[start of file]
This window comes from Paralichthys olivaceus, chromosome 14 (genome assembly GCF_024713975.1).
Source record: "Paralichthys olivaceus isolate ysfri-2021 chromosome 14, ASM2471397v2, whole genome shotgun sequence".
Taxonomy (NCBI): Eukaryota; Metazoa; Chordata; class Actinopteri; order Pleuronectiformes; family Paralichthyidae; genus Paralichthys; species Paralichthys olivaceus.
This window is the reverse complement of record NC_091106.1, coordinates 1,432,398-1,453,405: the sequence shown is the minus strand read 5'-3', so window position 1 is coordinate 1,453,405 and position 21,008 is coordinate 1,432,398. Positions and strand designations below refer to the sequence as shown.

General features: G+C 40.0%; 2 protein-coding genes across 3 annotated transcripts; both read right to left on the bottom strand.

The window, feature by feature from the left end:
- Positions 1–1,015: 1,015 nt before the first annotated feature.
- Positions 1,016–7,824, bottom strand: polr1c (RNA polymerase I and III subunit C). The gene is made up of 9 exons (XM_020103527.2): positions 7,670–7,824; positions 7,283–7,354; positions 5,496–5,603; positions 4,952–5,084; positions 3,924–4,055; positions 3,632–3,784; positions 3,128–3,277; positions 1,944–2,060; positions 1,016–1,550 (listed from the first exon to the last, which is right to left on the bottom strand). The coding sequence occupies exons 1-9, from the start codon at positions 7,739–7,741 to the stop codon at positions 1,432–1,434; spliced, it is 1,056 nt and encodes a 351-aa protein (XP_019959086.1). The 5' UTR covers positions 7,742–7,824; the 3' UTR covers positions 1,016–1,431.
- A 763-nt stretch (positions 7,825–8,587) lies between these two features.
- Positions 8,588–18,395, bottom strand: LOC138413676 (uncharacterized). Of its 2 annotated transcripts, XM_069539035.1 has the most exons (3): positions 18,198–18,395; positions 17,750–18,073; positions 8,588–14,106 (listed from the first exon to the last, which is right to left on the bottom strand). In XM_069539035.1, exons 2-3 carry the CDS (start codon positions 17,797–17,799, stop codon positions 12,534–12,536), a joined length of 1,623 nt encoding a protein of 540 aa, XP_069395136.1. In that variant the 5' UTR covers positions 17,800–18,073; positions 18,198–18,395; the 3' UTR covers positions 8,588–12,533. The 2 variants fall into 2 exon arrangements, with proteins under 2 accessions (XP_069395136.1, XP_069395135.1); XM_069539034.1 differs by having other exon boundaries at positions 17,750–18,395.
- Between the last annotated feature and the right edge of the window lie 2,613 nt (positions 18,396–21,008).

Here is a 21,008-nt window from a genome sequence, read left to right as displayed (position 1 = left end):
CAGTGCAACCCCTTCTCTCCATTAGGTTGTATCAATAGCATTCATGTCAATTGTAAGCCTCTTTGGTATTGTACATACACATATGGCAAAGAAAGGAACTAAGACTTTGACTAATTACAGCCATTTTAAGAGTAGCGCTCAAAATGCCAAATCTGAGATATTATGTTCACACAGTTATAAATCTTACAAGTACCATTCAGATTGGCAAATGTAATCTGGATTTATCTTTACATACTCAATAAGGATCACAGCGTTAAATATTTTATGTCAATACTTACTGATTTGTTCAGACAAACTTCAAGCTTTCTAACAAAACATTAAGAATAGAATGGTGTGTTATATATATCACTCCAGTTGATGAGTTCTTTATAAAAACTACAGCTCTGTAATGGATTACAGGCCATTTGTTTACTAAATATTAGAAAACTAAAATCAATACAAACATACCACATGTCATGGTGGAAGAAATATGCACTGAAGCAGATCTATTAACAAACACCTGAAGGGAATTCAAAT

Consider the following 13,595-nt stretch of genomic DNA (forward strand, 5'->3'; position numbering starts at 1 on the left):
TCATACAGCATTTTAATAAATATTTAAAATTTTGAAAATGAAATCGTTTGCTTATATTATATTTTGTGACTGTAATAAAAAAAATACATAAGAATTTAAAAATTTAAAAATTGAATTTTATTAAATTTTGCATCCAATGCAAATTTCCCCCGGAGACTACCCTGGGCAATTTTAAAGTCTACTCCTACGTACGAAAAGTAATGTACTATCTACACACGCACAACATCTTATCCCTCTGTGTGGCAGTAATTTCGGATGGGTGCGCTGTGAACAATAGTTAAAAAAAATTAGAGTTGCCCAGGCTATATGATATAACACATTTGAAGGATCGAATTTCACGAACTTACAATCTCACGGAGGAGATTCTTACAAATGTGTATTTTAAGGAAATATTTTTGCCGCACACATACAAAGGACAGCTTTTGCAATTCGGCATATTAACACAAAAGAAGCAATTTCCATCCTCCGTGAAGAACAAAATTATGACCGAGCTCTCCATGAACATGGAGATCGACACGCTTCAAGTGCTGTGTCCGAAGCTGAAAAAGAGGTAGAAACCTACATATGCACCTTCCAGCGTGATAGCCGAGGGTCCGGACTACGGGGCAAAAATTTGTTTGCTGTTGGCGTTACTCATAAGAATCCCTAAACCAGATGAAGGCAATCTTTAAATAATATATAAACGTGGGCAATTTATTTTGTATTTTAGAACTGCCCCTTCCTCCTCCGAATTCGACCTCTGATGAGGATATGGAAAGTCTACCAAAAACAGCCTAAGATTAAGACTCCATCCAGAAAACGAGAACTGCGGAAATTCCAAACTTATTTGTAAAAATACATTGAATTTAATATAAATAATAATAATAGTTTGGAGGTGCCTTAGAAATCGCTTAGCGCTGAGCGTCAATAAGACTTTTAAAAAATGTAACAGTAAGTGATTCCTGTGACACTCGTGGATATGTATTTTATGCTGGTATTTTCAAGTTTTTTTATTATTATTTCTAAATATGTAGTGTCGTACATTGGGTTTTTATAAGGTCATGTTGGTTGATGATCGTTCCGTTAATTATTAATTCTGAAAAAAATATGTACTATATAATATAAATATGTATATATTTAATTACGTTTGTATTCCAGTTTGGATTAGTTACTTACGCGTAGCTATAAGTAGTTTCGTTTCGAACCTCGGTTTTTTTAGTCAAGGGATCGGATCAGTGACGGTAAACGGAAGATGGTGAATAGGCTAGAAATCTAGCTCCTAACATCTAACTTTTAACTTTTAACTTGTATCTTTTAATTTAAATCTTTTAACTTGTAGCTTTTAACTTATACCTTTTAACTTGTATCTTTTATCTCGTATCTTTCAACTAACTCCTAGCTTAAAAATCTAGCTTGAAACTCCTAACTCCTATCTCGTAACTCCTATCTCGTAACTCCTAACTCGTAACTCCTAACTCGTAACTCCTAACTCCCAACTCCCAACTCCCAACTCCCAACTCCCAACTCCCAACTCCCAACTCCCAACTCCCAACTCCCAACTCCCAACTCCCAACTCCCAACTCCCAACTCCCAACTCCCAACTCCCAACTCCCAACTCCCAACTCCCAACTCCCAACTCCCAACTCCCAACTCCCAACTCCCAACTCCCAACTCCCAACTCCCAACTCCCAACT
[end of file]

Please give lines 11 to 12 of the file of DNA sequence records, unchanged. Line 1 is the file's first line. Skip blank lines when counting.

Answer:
- Between the last annotated feature and the right edge of the window lie 2,613 nt (positions 18,396–21,008).

Here is a 21,008-nt window from a genome sequence, read left to right as displayed (position 1 = left end):